Man giving away dyed eggs today

PUHI — Do the eggs you use come from a rooster, or a rabbit, retired judge Alfred Laureta wanted to know Thursday at the Regency at Puakea.

The question brought forth a burst of laughter from the residents of the Regency at Puakea and the Kauai Adult Day Health Center, who gathered to watch Ron Horoshko demonstrate the art of Ukrainian egg dying, or pysanky.

Horoshko said the Ukrainians never sell the eggs.

“Traditionally, the Ukrainians give them away,” Horoshko said. “I’ve never made a penny from any of the eggs for as long as I have been doing this.”

This year, Horoshko has started a new twist to the giving.

“I’m going to be at the Safeway Store at Hokulei Village, Saturday (today) from 8 to 10 a.m.,” Horoshko said. “I’ll be making eggs there as well as have a supply I’ll be making ahead of time. There is a young person in the pharmacy who just got through going through her first week of chemotherapy. All the donations that come in for the Ukrainian eggs will go to help that person with her fight against cancer.”

Horoshko said his wife is dealing with complications from fighting cancer.

“She’s not doing so well,” he said. “This might be the last time I’ll be demonstrating this traditional style of Easter eggs from the Ukraine.”

Horoshko, who moved to Kauai 17 years ago, said he does pysanky as a pastime.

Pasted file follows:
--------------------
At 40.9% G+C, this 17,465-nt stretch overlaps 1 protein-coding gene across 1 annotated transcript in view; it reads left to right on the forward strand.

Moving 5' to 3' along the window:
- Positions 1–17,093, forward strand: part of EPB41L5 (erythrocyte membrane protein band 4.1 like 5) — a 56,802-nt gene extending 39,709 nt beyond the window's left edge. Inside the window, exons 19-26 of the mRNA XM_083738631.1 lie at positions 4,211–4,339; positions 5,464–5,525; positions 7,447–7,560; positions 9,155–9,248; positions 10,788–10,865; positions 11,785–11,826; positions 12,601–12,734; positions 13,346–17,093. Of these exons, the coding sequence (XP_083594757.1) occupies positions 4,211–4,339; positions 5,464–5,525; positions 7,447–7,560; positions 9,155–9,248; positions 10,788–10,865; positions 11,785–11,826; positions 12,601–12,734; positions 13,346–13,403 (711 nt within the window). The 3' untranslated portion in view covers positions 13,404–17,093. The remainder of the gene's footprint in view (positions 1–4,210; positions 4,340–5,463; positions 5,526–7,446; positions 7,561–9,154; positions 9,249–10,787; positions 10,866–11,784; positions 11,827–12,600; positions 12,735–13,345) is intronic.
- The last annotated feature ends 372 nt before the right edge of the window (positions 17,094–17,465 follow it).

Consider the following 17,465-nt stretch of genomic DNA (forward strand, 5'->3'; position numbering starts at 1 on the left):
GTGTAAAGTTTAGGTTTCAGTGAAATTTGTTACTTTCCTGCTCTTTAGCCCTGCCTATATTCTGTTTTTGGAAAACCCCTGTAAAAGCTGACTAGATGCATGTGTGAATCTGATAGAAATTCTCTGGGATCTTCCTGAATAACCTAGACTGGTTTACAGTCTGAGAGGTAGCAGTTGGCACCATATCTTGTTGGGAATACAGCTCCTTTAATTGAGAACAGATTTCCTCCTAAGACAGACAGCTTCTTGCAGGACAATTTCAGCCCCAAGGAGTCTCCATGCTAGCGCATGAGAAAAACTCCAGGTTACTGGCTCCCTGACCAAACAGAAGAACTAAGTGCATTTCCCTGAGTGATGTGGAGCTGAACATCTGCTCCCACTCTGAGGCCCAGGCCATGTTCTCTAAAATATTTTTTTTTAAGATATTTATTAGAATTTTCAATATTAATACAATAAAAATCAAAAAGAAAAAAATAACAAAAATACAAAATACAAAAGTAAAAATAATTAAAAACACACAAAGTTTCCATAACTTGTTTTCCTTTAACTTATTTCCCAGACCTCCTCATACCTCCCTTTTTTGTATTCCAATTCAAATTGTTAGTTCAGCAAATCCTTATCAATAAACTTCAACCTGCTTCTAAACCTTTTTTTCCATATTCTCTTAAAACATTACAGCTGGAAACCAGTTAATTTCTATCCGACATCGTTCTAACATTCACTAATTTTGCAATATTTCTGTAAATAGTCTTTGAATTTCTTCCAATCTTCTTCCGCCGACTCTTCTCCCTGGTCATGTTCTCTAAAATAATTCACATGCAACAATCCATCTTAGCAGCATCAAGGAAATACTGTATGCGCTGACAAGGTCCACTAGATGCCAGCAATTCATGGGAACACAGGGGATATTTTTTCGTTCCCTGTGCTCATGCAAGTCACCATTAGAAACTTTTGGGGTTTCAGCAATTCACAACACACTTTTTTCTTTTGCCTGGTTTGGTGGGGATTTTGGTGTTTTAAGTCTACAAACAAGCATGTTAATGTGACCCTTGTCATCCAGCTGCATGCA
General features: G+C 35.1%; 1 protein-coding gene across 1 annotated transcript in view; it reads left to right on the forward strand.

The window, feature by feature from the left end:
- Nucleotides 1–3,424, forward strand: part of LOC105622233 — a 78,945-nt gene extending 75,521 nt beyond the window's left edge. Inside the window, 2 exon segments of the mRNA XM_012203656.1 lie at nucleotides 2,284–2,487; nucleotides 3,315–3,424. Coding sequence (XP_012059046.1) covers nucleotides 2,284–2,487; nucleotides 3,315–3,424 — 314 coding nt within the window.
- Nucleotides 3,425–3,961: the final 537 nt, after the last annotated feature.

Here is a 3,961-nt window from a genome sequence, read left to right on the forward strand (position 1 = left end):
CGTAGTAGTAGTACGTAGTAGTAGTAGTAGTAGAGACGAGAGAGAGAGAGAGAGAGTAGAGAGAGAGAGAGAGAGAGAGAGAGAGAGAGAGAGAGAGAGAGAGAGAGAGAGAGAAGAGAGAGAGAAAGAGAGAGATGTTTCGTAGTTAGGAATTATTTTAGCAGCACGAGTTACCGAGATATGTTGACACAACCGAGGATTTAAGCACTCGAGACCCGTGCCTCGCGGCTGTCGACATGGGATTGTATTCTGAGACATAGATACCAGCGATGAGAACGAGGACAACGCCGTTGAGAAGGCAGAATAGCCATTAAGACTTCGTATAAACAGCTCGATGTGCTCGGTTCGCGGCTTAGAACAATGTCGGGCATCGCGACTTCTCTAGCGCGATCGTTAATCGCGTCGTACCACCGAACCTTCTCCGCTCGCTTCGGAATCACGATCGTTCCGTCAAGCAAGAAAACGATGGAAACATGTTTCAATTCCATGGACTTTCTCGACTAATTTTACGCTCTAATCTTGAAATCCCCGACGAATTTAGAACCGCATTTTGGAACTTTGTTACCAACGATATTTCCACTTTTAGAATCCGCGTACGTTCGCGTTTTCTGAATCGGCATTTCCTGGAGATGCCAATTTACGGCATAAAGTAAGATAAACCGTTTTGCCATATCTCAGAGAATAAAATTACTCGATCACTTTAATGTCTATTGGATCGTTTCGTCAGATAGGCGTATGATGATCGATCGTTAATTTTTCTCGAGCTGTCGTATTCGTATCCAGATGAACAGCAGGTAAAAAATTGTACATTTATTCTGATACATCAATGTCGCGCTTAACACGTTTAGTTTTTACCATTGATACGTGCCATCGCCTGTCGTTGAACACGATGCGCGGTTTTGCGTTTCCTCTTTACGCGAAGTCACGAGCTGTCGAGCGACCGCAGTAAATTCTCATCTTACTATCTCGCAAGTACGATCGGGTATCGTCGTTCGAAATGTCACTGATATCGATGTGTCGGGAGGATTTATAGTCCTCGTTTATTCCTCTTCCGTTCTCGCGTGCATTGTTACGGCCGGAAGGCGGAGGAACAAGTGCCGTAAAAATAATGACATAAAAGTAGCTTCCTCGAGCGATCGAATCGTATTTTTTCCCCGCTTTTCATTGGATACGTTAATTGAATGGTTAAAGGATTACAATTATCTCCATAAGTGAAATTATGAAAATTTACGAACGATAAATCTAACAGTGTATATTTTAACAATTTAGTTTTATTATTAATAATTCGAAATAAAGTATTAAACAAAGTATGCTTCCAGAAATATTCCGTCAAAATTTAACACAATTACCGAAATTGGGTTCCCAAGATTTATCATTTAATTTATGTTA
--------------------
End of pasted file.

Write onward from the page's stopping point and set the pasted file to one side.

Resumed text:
“I do it because I learned how to do it,” he said. “My favorite, though, is working with children in theater. I do the Ukrainian eggs as a pastime.”

Sharon Lasker, marketing director for Regency at Puakea, said she still has her egg from several years ago.

“He’s not been here for awhile,” Lasker said. “He’s been occupied with taking care of his wife.”

Pysanky is a traditional craft in the Ukraine and Poland. The method is similar to batik, where patterns are drawn on the egg with wax, which protects the covered areas from the dye when applied. By repeating this process with different colors of dye, a multi-colored pattern emerges.

Kazue Taniguchi received an egg for her great granddaughter who lives on Oahu.

“I have to try and figure out how to get it to her,” she said. “It’s her favorite color.”


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